Living standards and distribution of income – Government spending can have a major impact on raising the incomes of the poorest in society, who may depend largely on state benefits for their income. Access to good healthcare and education would also be beyond many families if left to private provision alone. The same is true of housing; ‘social housing’ provided by the government at affordable rents gives families on low incomes access to decent housing. Government spending also raises living standards for the whole society by providing public goods, such as street lighting, defence and law and order.

But some public spending may benefit richer people more than poorer people. Examples include subsidies to the railways in the UK, which are mainly used by wealthier people. In some developing countries subsidies for fuel benefit mostly city dwellers (rural communities may not have electricity).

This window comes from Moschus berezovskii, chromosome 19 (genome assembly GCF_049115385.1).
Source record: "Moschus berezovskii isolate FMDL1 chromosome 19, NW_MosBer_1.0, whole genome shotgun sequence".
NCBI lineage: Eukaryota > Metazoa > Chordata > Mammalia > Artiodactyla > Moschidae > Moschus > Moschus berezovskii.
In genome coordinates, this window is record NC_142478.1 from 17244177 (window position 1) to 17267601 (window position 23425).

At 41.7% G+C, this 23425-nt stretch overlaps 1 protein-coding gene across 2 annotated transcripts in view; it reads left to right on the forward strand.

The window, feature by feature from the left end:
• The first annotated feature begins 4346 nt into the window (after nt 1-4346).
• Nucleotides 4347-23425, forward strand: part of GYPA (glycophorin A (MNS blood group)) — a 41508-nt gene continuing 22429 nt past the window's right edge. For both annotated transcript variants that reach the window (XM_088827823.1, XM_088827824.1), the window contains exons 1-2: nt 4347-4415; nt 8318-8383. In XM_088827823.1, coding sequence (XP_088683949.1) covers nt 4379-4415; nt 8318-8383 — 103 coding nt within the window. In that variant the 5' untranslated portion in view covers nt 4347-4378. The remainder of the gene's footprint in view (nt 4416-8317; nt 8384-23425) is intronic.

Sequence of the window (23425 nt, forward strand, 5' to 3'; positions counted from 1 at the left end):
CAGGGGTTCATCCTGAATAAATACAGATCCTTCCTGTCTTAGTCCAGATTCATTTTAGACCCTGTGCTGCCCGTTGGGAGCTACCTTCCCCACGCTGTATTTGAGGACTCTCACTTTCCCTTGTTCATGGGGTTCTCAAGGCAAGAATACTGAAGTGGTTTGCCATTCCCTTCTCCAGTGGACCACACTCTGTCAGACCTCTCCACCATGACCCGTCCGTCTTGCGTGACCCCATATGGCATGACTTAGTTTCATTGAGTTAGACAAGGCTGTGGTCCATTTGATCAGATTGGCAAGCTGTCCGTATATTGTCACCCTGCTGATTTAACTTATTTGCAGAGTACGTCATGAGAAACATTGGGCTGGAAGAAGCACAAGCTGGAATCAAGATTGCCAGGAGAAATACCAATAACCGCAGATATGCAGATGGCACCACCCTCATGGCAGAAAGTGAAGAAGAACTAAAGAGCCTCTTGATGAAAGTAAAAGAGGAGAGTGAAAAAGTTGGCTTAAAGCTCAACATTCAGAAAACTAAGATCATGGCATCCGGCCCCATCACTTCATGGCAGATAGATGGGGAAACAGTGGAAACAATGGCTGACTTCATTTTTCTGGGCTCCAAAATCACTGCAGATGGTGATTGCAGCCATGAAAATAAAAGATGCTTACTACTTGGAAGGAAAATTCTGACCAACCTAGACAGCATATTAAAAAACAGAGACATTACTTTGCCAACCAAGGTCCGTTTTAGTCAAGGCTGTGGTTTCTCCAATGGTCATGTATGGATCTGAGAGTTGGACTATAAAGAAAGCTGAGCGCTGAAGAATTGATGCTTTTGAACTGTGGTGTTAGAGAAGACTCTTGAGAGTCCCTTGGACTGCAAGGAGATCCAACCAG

_Taxation _– Higher public spending has to be paid for, which means higher taxes in the long term. There are a few exceptions to this; in some oil rich countries where the oil is state owned, export revenues can be used to finance public services rather than raising taxes. But there is still an opportunity cost; - the oil revenues could be distributed to people to spend as they wish.

Crowding out – Free market economists argue that more public spending is likely to reduce private spending. This is called crowding out. If the economy is at full employment (ie operating on its production possibility frontier, it must mean that, at least in the short run, there is a corresponding reduction in private spending. The state is appropriating more of the economy’s resources and restricting people’s freedom to allocate resources through their spending choices.